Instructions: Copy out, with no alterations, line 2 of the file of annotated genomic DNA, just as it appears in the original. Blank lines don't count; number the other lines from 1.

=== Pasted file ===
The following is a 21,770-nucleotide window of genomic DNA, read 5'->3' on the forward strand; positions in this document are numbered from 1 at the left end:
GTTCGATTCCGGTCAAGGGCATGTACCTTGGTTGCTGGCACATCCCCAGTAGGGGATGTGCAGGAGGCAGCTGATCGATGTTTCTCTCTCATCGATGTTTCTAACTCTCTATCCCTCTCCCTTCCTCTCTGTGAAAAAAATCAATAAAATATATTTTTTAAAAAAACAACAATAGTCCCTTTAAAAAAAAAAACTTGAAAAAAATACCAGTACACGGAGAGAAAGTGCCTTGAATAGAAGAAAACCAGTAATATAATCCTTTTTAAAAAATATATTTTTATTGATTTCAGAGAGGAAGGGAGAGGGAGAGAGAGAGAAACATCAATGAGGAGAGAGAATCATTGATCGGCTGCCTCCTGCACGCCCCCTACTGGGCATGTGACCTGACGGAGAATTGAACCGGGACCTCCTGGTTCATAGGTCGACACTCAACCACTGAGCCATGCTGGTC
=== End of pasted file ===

GTTCGATTCCGGTCAAGGGCATGTACCTTGGTTGCTGGCACATCCCCAGTAGGGGATGTGCAGGAGGCAGCTGATCGATGTTTCTCTCTCATCGATGTTTCTAACTCTCTATCCCTCTCCCTTCCTCTCTGTGAAAAAAATCAATAAAATATATTTTTTAAAAAAACAACAATAGTCCCTTTAAAAAAAAAAACTTGAAAAAAATACCAGTACACGGAGAGAAAGTGCCTTGAATAGAAGAAAACCAGTAATATAATCCTTTTTAAAAAATATATTTTTATTGATTTCAGAGAGGAAGGGAGAGGGAGAGAGAGAGAAACATCAATGAGGAGAGAGAATCATTGATCGGCTGCCTCCTGCACGCCCCCTACTGGGCATGTGACCTGACGGAGAATTGAACCGGGACCTCCTGGTTCATAGGTCGACACTCAACCACTGAGCCATGCTGGTC